Reflections on 2014–Looking Forward…..

As the saying goes “Another one bites the dust”.  Wow!  Where did 2014 go anyway? 

I’ve got a couple of entries sort of done and they’ve kinda dead ended, so with XMAS wound down and with the New Year coming into play, I thought I would “reflect” a bit on this last year.

Generally, it was this combination of discovering, acquiring, building new stuff from the the photo standpoint.  Let’s not forgetting taking a pile of pics along the way.  Sooo… here we go Smile

For me, this year, the focus was more around what I wanted to do with DSLR’s and where I could use them.  I did start to do a bit of free lancing, but the big area was in simply trying to get better in the areas where I “played”.  These were new from my days of 35mm.  I’ve always done close up work, but I wanted to expand in that space. I started to do light box work.  Not as much in scenic space but a bit more with architecture. I wanted to “get back” Smile  Sort of …..  I also wanted to simply take more photos – lots more….. simply see where my interests would end up.

Base Equipment

Despite the fact that I did acquire a fair amount of stuff, it wasn’t in the area of cameras, but more in the accessories.  I actually didn’t go on a monster camera buying binges this year per se.  Not like the year before.  It was a little more planned Smile Equipment purchases fell around trying to get more efficient..  There were two areas that I focused on.  First was on some event work stuff.  I added a new body in the Nikon D5100 to complement my D3200.  I also added a bigger flash so I now have the SB400 ad SB700. 

Flash Units

Huge time saver having two cameras on a shoot Smile 

From a lens standpoint, for the DSLR’s, I was looking in two areas – one was for close up work, and I acquired a Micro Nikkor 40mm f2.8 for that to start.  This was a great addition for me and I also added a Tamron 28-200 which I ran into by accident and cheap.  This was for an FX type camera so everything about it was manual, but it did give me a little more flexibility.  In being manual though, it also meant longer set up times.  Works OK, though it is a big lens.   wanted to keep the lens count down too and use zooms as much as possible.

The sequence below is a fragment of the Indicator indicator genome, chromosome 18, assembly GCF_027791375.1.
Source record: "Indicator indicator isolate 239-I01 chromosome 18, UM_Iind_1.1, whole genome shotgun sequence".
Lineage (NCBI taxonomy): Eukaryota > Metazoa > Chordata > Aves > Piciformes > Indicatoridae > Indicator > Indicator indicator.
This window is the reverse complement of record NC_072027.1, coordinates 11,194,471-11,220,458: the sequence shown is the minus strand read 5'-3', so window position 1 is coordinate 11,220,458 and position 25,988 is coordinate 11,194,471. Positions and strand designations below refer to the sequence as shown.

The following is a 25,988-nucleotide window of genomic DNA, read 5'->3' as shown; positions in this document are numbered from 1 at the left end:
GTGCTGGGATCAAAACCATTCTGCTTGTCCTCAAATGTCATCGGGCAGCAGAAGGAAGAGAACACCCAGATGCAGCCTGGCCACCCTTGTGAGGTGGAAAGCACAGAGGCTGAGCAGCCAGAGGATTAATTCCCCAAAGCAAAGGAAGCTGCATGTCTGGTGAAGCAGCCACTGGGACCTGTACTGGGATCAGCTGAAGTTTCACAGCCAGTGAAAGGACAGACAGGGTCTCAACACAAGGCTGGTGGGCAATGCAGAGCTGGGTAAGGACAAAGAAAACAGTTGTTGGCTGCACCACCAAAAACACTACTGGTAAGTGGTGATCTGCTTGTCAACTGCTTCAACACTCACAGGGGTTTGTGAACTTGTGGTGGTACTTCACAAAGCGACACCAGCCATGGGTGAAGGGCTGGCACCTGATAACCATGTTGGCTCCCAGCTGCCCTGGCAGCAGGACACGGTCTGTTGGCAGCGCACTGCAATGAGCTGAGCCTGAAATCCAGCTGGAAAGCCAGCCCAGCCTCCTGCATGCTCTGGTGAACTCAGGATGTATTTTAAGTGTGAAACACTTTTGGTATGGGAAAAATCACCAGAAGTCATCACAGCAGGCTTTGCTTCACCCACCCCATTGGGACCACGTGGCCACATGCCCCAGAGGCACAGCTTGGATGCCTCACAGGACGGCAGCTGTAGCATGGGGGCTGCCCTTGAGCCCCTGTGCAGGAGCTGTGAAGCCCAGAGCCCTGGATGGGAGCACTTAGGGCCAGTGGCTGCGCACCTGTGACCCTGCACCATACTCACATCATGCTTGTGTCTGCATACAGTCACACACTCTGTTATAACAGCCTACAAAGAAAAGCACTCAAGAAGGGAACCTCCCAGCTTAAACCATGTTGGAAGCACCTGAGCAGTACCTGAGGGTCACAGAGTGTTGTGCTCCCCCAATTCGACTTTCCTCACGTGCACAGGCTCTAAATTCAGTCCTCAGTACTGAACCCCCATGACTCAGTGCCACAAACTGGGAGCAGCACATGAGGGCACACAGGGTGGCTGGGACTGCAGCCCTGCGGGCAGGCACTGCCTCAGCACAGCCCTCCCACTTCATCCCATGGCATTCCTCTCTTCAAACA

The other area evolved around the concept of taking a DSLR with me all the time, instead of my smaller cameras.  I did this a lot in my 35mm days, but this time around, I went a different route and had a bunch of small cameras.  I took the path to DSLR’s in very methodical and sort of progressive way and so in reality, the DSLR was the last thing I wanted for every day carry.  I had developed other ways and means around using gear during my daily commute.  Before continuing on I should make myself very clear about image objectives.  For starters, one of my main goals was to be mobile (as in gear small enough for my daypack), and still get good quality images for what I do.  In other words – I’m not fixated on DSLR’s Smile  I use DSLR’s obviously every chance I get, but at the same time, have no qualms about grabbing a pointy shooty or something else to get the shot either.

My current gear includes several pointy shooties that include some advanced units, some travel cameras, a bridge camera, two Compact System Cameras and my DSLR’s.  I think I have roughly 15 cameras or so. The end goal was DSLR’s and it took about 3 years to get there.